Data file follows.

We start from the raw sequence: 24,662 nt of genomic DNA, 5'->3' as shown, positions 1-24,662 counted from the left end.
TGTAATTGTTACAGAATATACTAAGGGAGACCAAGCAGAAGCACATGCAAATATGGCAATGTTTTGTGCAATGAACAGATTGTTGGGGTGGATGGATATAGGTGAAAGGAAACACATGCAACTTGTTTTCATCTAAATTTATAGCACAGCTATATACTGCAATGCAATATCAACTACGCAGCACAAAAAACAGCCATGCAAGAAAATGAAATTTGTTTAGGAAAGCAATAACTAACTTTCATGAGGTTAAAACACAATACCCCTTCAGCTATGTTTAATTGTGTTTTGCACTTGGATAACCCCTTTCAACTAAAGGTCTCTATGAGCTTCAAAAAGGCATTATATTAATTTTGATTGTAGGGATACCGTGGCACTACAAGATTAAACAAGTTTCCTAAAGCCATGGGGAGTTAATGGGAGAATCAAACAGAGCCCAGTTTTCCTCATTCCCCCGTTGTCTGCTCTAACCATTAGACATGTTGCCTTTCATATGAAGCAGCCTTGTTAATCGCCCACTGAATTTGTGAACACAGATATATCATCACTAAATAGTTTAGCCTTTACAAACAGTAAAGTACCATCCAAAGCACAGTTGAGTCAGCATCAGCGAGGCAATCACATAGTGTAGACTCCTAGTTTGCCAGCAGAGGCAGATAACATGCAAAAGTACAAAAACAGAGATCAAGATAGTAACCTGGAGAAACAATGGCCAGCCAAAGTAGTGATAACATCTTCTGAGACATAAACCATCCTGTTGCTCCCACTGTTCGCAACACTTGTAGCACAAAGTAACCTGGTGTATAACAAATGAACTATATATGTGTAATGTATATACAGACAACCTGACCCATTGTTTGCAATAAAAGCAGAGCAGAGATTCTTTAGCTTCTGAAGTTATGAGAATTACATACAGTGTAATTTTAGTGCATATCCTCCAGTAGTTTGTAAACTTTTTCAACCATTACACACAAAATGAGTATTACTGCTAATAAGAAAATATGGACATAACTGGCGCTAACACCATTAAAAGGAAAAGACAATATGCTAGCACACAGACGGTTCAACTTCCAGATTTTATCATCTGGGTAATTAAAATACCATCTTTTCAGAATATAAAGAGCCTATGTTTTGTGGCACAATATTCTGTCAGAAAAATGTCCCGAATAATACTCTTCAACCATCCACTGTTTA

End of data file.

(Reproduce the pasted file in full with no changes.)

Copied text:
We start from the raw sequence: 24,662 nt of genomic DNA, 5'->3' as shown, positions 1-24,662 counted from the left end.
TGTAATTGTTACAGAATATACTAAGGGAGACCAAGCAGAAGCACATGCAAATATGGCAATGTTTTGTGCAATGAACAGATTGTTGGGGTGGATGGATATAGGTGAAAGGAAACACATGCAACTTGTTTTCATCTAAATTTATAGCACAGCTATATACTGCAATGCAATATCAACTACGCAGCACAAAAAACAGCCATGCAAGAAAATGAAATTTGTTTAGGAAAGCAATAACTAACTTTCATGAGGTTAAAACACAATACCCCTTCAGCTATGTTTAATTGTGTTTTGCACTTGGATAACCCCTTTCAACTAAAGGTCTCTATGAGCTTCAAAAAGGCATTATATTAATTTTGATTGTAGGGATACCGTGGCACTACAAGATTAAACAAGTTTCCTAAAGCCATGGGGAGTTAATGGGAGAATCAAACAGAGCCCAGTTTTCCTCATTCCCCCGTTGTCTGCTCTAACCATTAGACATGTTGCCTTTCATATGAAGCAGCCTTGTTAATCGCCCACTGAATTTGTGAACACAGATATATCATCACTAAATAGTTTAGCCTTTACAAACAGTAAAGTACCATCCAAAGCACAGTTGAGTCAGCATCAGCGAGGCAATCACATAGTGTAGACTCCTAGTTTGCCAGCAGAGGCAGATAACATGCAAAAGTACAAAAACAGAGATCAAGATAGTAACCTGGAGAAACAATGGCCAGCCAAAGTAGTGATAACATCTTCTGAGACATAAACCATCCTGTTGCTCCCACTGTTCGCAACACTTGTAGCACAAAGTAACCTGGTGTATAACAAATGAACTATATATGTGTAATGTATATACAGACAACCTGACCCATTGTTTGCAATAAAAGCAGAGCAGAGATTCTTTAGCTTCTGAAGTTATGAGAATTACATACAGTGTAATTTTAGTGCATATCCTCCAGTAGTTTGTAAACTTTTTCAACCATTACACACAAAATGAGTATTACTGCTAATAAGAAAATATGGACATAACTGGCGCTAACACCATTAAAAGGAAAAGACAATATGCTAGCACACAGACGGTTCAACTTCCAGATTTTATCATCTGGGTAATTAAAATACCATCTTTTCAGAATATAAAGAGCCTATGTTTTGTGGCACAATATTCTGTCAGAAAAATGTCCCGAATAATACTCTTCAACCATCCACTGTTTA